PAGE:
The final panel included 11 researchers from 3 institutions on 3 different continents. Each panelist had experience and expertise in machine learning projects in biomedical applications and has learned from common pitfalls. The areas of research expertise included machine learning, data mining, computational intelligence, signal processing, information management, bioinformatics, and psychiatry. On average, each panel member had 8.5 years’ experience in either developing or applying machine learning methods. The diversity of the panel was reflected by the members’ affiliation with 3 different institutions across 3 continents.

    Development of Guidelines

    Using an iterative process, the panel produced a set of guidelines that consists of (1) a list of reporting items to be included in a research article and (2) a set of practical sequential steps for developing predictive models. The Delphi method was used to generate the list of reporting items.

    The panelists were interviewed with multiple iterations of emails. Email 1 asked panelists to list topics to be covered in the guidelines. An aggregated topic list was generated. Email 2 asked each panelist to review the scope of the list and state his or her recommendation for each topic in the aggregated list. Later iterations of email interviews were organized to evolve the list until all experts agreed on the list. Because of the logistic complexity of coordinating the large panel, we took a grow-shrink approach. In the growing phase, all suggested items were included, even an item suggested by only 1 panelist. In the shrinking phase, any item opposed by a panelist was excluded. As it turned out, most items were initially suggested by a panelist but seconded by other panelists, suggesting the importance of the group effort for covering most important topics.

    The practical steps were developed by machine learning experts in their respective areas and finally approved by the panel. During the process, the panelists consulted extensively the broad literature on machine learning and predictive model in particular [16-18].


    Results

    A total of 4 iterations of emails resulted in the final form of the guidelines. Email 1 generated diverse responses in terms of topics. However the final scope was generally agreed upon. For email 2, most panelists commented on only a subset of topics (mostly the ones suggested by themselves). No recommendations generated significant disagreement except for minor wording decisions and quantifying conditions.

    The final results included a list of reporting items (Tables 1-5,Textboxes 1-4, and Figure 1) and a template flowchart for reporting data used for training and testing predictive models, including both internal validation and external validation (Figure 2).

    Recognizing the broad meaning of the term “machine learning,” we distinguish essential items from desirable items (using appropriate footnotes in the tables). The essential items should be included in any report, unless there is a strong reason indicating otherwise; the desirable items should be reported whenever applicable.

    Figure 1. Steps to identify the prediction problem.
    View this figure
    Table 1. Items to include when reporting predictive models in biomedical research: title and abstract.
    View this table
    Table 2. Items to include when reporting predictive models in biomedical research: introduction section.
    View this table
    Figure 2. Information flow in the predictive modelling process.
    View this figure
    Table 3. Items to include when reporting predictive models in biomedical research: methods section.
    View this table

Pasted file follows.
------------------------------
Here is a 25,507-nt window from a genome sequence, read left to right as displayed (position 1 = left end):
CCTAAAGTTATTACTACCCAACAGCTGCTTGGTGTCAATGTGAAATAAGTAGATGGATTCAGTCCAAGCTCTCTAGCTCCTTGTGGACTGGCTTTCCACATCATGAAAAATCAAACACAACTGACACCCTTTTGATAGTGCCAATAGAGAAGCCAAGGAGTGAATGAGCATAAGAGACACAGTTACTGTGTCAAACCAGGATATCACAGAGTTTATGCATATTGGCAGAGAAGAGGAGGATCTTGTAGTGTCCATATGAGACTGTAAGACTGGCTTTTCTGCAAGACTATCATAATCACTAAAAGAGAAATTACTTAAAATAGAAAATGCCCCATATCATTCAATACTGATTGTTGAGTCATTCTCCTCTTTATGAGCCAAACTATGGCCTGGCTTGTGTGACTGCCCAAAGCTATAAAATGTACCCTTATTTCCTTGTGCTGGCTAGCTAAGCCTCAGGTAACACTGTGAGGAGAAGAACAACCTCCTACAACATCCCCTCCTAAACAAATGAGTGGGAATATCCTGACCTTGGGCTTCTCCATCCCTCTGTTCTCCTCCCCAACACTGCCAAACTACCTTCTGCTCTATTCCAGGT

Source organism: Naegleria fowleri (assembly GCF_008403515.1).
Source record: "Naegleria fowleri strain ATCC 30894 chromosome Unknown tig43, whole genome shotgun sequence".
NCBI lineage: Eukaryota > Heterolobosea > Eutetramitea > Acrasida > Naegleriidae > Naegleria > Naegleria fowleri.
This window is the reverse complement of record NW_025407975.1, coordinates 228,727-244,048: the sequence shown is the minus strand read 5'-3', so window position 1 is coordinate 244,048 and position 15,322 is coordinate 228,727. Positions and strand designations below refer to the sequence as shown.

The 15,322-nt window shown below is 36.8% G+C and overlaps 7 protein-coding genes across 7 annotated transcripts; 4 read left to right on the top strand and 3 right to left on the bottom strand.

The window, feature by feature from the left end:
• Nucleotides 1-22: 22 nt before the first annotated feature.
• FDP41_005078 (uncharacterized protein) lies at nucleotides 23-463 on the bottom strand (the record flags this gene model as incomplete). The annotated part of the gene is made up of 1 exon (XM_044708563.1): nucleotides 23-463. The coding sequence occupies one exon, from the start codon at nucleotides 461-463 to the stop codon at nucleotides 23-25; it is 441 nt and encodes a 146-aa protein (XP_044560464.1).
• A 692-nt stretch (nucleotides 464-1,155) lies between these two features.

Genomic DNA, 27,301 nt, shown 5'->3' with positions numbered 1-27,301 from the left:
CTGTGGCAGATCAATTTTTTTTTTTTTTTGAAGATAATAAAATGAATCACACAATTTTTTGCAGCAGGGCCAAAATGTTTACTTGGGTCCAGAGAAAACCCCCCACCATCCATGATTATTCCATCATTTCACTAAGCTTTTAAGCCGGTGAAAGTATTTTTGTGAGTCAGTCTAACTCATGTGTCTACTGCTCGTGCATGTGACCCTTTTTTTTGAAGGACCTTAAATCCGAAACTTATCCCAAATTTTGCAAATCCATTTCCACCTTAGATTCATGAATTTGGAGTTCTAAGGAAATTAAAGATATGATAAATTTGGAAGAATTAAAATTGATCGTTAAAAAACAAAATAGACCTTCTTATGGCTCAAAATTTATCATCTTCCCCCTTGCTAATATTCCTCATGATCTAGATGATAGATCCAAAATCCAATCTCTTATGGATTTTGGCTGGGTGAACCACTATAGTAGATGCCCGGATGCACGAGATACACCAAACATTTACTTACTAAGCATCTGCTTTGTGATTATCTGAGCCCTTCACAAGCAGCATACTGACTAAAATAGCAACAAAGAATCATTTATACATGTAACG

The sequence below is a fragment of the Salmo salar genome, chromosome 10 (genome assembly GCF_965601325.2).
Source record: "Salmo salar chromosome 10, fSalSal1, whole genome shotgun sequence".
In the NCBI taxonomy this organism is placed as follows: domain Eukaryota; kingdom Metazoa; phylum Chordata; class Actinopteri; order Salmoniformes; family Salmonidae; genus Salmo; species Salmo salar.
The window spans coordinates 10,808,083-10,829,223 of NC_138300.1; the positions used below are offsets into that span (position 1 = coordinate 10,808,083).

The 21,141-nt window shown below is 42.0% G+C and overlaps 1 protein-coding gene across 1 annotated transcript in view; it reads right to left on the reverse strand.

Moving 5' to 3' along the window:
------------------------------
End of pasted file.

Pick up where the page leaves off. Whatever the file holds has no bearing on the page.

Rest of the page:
Table 4. Items to include when reporting predictive models in biomedical research: results section.
    View this table
    Table 5. Items to include when reporting predictive models in biomedical research: discussion section.
    View this table

    Textbox 1. Data leakage problem.
    View this box

    Textbox 2. Calibration.
    View this box

    Textbox 3. Perfect separation problem.
    View this box

    Textbox 4. K-fold cross-validation.
    View this box

    Discussion

    We have generated a set of guidelines that will enable correct application of machine learning models and consistent reporting of model specifications and results in biomedical research.

    Because of the broad range of machine learning methods that can be used in biomedical applications, we involved a large number of stakeholders, as either developers of machine learning methods or users of these methods in biomedicine research.

    The guidelines here cover most popular machine learning methods appearing in biomedical studies. We believe that such guidelines will accelerate the adoption of big data analysis, particularly with machine learning methods, in the biomedical research community.

    Although the proposed guidelines result from a voluntary effort without dedicated funding support, we still managed to assemble a panel of researchers from multiple disciplines, multiple institutions, and multiple continents. We hope the guidelines can result in more people contributing their knowledge and experience in the discussion.

    As machine learning is a rapidly developing research area, the guidelines are not expected to cover every aspect of the modeling process. The guidelines are expected to evolve as research in biomedicine and machine learning progresses.

    Acknowledgments

    This project is partially supported by the Telstra-Deakin COE in Big data and Machine Learning.

    Conflicts of Interest

    None declared.

    Multimedia Appendix 1

    Guidelines for fitting some common predictive models.

    PDF File (Adobe PDF File), 77KB

    Multimedia Appendix 2

    Glossary.

    PDF File (Adobe PDF File), 21KB

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    Edited by G Eysenbach; submitted 12.04.16; peer-reviewed by J Gosling, Kfoster; comments to author 27.07.16; revised version received 04.11.16; accepted 23.11.16; published 16.12.16

    ©Wei Luo, Dinh Phung, Truyen Tran, Sunil Gupta, Santu Rana, Chandan Karmakar, Alistair Shilton, John Yearwood, Nevenka Dimitrova, Tu Bao Ho, Svetha Venkatesh, Michael Berk. Originally published in the Journal of Medical Internet Research (http://www.jmir.org), 16.12.2016.

    This is an open-access article distributed under the terms of the Creative Commons Attribution License (http://creativecommons.org/licenses/by/2.0/), which permits unrestricted use, distribution, and reproduction in any medium, provided the original work, first published in the Journal of Medical Internet Research, is properly cited. The complete bibliographic information, a link to the original publication on http://www.jmir.org/, as well as this copyright and license information must be included.